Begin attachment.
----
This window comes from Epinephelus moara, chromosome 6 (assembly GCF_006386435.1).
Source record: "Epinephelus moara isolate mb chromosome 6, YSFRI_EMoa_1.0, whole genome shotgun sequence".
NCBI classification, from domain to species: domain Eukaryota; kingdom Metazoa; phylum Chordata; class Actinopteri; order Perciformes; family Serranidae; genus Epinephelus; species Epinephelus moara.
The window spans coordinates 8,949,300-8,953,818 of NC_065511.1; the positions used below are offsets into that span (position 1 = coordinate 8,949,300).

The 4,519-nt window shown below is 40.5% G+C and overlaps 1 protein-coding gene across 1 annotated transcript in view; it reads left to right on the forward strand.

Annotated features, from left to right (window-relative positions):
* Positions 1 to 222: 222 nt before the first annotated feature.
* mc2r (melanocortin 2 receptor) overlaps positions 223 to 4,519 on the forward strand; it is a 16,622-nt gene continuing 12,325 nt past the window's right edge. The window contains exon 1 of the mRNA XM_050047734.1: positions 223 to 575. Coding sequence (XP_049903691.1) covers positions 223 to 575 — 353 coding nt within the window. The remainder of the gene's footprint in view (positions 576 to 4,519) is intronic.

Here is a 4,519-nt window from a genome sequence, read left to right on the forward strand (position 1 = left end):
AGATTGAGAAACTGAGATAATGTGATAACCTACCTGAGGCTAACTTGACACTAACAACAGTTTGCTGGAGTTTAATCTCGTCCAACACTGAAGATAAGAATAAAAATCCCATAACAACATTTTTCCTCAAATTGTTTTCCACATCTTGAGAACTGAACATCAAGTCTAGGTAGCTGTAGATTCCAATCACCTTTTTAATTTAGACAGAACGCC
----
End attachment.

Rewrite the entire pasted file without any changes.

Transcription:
This window comes from Epinephelus moara, chromosome 6 (assembly GCF_006386435.1).
Source record: "Epinephelus moara isolate mb chromosome 6, YSFRI_EMoa_1.0, whole genome shotgun sequence".
NCBI classification, from domain to species: domain Eukaryota; kingdom Metazoa; phylum Chordata; class Actinopteri; order Perciformes; family Serranidae; genus Epinephelus; species Epinephelus moara.
The window spans coordinates 8,949,300-8,953,818 of NC_065511.1; the positions used below are offsets into that span (position 1 = coordinate 8,949,300).

The 4,519-nt window shown below is 40.5% G+C and overlaps 1 protein-coding gene across 1 annotated transcript in view; it reads left to right on the forward strand.

Annotated features, from left to right (window-relative positions):
* Positions 1 to 222: 222 nt before the first annotated feature.
* mc2r (melanocortin 2 receptor) overlaps positions 223 to 4,519 on the forward strand; it is a 16,622-nt gene continuing 12,325 nt past the window's right edge. The window contains exon 1 of the mRNA XM_050047734.1: positions 223 to 575. Coding sequence (XP_049903691.1) covers positions 223 to 575 — 353 coding nt within the window. The remainder of the gene's footprint in view (positions 576 to 4,519) is intronic.

Here is a 4,519-nt window from a genome sequence, read left to right on the forward strand (position 1 = left end):
AGATTGAGAAACTGAGATAATGTGATAACCTACCTGAGGCTAACTTGACACTAACAACAGTTTGCTGGAGTTTAATCTCGTCCAACACTGAAGATAAGAATAAAAATCCCATAACAACATTTTTCCTCAAATTGTTTTCCACATCTTGAGAACTGAACATCAAGTCTAGGTAGCTGTAGATTCCAATCACCTTTTTAATTTAGACAGAACGCC